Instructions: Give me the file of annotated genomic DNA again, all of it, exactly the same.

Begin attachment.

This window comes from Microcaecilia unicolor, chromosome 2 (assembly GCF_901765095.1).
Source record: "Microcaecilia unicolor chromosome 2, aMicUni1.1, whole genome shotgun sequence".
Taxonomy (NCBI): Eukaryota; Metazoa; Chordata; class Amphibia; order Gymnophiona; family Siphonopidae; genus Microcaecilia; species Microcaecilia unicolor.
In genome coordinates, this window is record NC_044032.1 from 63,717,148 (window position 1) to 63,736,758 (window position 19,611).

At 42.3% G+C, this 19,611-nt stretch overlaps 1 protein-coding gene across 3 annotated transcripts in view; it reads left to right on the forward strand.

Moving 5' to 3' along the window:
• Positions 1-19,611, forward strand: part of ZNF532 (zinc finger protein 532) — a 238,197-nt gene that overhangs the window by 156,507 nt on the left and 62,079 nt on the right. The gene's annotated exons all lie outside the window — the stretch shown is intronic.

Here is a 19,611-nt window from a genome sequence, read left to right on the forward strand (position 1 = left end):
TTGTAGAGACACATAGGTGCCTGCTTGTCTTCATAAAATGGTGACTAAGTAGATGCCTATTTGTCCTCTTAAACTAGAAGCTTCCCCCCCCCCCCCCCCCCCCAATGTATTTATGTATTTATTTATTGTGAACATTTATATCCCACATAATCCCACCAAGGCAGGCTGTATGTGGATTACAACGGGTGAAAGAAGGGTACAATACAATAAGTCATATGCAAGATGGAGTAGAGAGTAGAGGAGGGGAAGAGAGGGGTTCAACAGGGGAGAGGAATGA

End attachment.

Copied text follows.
This window comes from Microcaecilia unicolor, chromosome 2 (assembly GCF_901765095.1).
Source record: "Microcaecilia unicolor chromosome 2, aMicUni1.1, whole genome shotgun sequence".
Taxonomy (NCBI): Eukaryota; Metazoa; Chordata; class Amphibia; order Gymnophiona; family Siphonopidae; genus Microcaecilia; species Microcaecilia unicolor.
In genome coordinates, this window is record NC_044032.1 from 63,717,148 (window position 1) to 63,736,758 (window position 19,611).

At 42.3% G+C, this 19,611-nt stretch overlaps 1 protein-coding gene across 3 annotated transcripts in view; it reads left to right on the forward strand.

Moving 5' to 3' along the window:
• Positions 1-19,611, forward strand: part of ZNF532 (zinc finger protein 532) — a 238,197-nt gene that overhangs the window by 156,507 nt on the left and 62,079 nt on the right. The gene's annotated exons all lie outside the window — the stretch shown is intronic.

Here is a 19,611-nt window from a genome sequence, read left to right on the forward strand (position 1 = left end):
TTGTAGAGACACATAGGTGCCTGCTTGTCTTCATAAAATGGTGACTAAGTAGATGCCTATTTGTCCTCTTAAACTAGAAGCTTCCCCCCCCCCCCCCCCCCCCAATGTATTTATGTATTTATTTATTGTGAACATTTATATCCCACATAATCCCACCAAGGCAGGCTGTATGTGGATTACAACGGGTGAAAGAAGGGTACAATACAATAAGTCATATGCAAGATGGAGTAGAGAGTAGAGGAGGGGAAGAGAGGGGTTCAACAGGGGAGAGGAATGA